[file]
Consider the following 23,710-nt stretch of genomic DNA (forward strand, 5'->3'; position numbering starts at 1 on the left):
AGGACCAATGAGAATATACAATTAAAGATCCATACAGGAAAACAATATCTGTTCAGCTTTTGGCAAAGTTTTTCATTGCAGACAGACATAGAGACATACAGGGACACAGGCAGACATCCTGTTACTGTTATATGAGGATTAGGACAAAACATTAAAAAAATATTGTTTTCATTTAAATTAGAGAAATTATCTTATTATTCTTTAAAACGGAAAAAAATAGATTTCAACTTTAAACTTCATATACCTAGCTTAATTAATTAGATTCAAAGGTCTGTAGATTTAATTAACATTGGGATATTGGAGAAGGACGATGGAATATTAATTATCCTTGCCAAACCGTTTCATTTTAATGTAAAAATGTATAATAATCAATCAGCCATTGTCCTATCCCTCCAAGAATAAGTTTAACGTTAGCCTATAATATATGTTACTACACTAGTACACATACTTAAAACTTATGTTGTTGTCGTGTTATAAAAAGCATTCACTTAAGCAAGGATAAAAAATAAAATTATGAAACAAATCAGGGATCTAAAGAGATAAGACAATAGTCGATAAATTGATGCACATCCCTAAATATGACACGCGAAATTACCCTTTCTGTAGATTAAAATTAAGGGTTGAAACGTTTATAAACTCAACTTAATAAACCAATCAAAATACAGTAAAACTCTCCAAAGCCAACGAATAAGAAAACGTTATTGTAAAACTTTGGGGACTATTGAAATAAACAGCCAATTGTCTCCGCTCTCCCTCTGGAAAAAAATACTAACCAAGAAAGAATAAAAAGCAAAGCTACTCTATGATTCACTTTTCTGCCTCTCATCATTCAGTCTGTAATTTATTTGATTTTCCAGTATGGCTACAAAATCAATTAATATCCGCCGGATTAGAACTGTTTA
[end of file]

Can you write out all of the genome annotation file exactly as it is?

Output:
Consider the following 23,710-nt stretch of genomic DNA (forward strand, 5'->3'; position numbering starts at 1 on the left):
AGGACCAATGAGAATATACAATTAAAGATCCATACAGGAAAACAATATCTGTTCAGCTTTTGGCAAAGTTTTTCATTGCAGACAGACATAGAGACATACAGGGACACAGGCAGACATCCTGTTACTGTTATATGAGGATTAGGACAAAACATTAAAAAAATATTGTTTTCATTTAAATTAGAGAAATTATCTTATTATTCTTTAAAACGGAAAAAAATAGATTTCAACTTTAAACTTCATATACCTAGCTTAATTAATTAGATTCAAAGGTCTGTAGATTTAATTAACATTGGGATATTGGAGAAGGACGATGGAATATTAATTATCCTTGCCAAACCGTTTCATTTTAATGTAAAAATGTATAATAATCAATCAGCCATTGTCCTATCCCTCCAAGAATAAGTTTAACGTTAGCCTATAATATATGTTACTACACTAGTACACATACTTAAAACTTATGTTGTTGTCGTGTTATAAAAAGCATTCACTTAAGCAAGGATAAAAAATAAAATTATGAAACAAATCAGGGATCTAAAGAGATAAGACAATAGTCGATAAATTGATGCACATCCCTAAATATGACACGCGAAATTACCCTTTCTGTAGATTAAAATTAAGGGTTGAAACGTTTATAAACTCAACTTAATAAACCAATCAAAATACAGTAAAACTCTCCAAAGCCAACGAATAAGAAAACGTTATTGTAAAACTTTGGGGACTATTGAAATAAACAGCCAATTGTCTCCGCTCTCCCTCTGGAAAAAAATACTAACCAAGAAAGAATAAAAAGCAAAGCTACTCTATGATTCACTTTTCTGCCTCTCATCATTCAGTCTGTAATTTATTTGATTTTCCAGTATGGCTACAAAATCAATTAATATCCGCCGGATTAGAACTGTTTA